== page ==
2010 Frederic Esser Nemmers Mathematics Prize Recipient
Congratulations to the 2010 Nemmers Mathematics Prize winner
Terence Tao, University of California, Los Angeles (UCLA)
2010 Nemmers Prize in Mathematics Recipient
For mathematics of astonishing breadth, depth and originality
Tao, a professor of mathematics at University of California, Los Angeles (UCLA) who has been dubbed the "Mozart of Math," has been awarded the ninth Frederic Esser Nemmers Prize in Mathematics "for mathematics of astonishing breadth, depth and originality." He is well known for a proof, in collaboration with British mathematician Ben J. Green, of the existence of arbitrarily long arithmetic progressions of prime numbers (the Green-Tao theorem).
In 2006, he received a MacArthur Fellowship (nicknamed the genius award) and a Fields Medal, widely considered the top honor a mathematician 40 years of age or under can receive. Tao was awarded the Fields Medal for his contributions to partial differential equations, combinatorics, harmonic analysis and additive number theory. Tao was cited as "a supreme problem-solver whose spectacular work has had an impact across several mathematical areas...who combines sheer technical power and other-worldly ingenuity for hitting upon new ideas."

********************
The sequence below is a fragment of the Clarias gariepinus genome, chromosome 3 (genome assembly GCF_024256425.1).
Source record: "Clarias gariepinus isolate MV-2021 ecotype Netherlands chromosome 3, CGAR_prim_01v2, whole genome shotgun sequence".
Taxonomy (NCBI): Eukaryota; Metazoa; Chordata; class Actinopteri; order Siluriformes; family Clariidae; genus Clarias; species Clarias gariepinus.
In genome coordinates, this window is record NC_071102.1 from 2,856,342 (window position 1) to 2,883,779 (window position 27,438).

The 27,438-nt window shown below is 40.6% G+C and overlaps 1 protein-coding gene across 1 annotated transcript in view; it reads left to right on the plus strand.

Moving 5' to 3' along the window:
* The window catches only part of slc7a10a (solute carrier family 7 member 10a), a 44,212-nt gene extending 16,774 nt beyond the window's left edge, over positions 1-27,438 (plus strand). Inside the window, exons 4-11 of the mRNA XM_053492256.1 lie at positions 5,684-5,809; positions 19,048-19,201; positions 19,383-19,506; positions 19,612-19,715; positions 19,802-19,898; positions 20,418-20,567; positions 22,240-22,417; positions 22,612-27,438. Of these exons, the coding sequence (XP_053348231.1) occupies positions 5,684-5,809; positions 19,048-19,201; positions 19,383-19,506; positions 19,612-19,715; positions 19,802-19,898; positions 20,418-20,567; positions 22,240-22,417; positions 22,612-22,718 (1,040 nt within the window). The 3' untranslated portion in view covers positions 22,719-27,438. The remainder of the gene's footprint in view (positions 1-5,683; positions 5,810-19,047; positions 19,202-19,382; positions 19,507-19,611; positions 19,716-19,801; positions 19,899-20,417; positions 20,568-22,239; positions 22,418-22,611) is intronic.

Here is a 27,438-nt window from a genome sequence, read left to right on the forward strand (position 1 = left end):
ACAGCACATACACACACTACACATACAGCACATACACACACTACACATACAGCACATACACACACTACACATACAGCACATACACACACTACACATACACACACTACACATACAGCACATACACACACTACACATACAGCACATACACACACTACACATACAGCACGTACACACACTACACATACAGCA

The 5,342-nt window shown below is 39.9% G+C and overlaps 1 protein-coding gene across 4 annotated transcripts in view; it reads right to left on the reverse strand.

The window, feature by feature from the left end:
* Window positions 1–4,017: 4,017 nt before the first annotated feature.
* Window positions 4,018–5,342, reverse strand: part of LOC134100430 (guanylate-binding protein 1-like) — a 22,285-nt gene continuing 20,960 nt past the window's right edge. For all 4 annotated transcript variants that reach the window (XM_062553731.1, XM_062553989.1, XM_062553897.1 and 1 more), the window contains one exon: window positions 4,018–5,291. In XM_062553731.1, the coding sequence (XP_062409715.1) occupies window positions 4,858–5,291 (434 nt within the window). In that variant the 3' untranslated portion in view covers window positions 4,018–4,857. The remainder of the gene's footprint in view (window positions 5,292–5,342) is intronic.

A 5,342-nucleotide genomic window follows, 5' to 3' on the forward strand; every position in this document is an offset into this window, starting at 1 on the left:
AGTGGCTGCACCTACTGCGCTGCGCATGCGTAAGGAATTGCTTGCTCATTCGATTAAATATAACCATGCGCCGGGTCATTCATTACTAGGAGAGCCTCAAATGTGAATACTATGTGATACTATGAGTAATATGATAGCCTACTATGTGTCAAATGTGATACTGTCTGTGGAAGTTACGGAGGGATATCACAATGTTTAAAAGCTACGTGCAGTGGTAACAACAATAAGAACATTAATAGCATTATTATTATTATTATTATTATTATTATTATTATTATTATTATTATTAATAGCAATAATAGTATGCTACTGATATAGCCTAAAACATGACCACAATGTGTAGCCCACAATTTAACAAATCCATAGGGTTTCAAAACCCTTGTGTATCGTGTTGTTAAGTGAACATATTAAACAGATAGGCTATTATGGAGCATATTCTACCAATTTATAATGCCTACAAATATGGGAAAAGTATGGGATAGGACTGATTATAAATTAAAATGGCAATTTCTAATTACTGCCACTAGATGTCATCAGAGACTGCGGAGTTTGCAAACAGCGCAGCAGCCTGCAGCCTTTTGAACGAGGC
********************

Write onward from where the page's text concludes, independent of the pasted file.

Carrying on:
In 2007, Tao was elected a Fellow of the Royal Society. In 2008, he became a foreign associate of the United States National Academy of Sciences and, in 2009, a member of the American Academy of Arts and Sciences. In 2010, he was the co-winner of the King Faisal International Prize in the field of science for his works in mathematics. A child prodigy, Tao started to learn calculus when he was 7, and when he was 20 earned his Ph.D. from Princeton University. He joined UCLA's faculty that year and was promoted to full professor at age 24.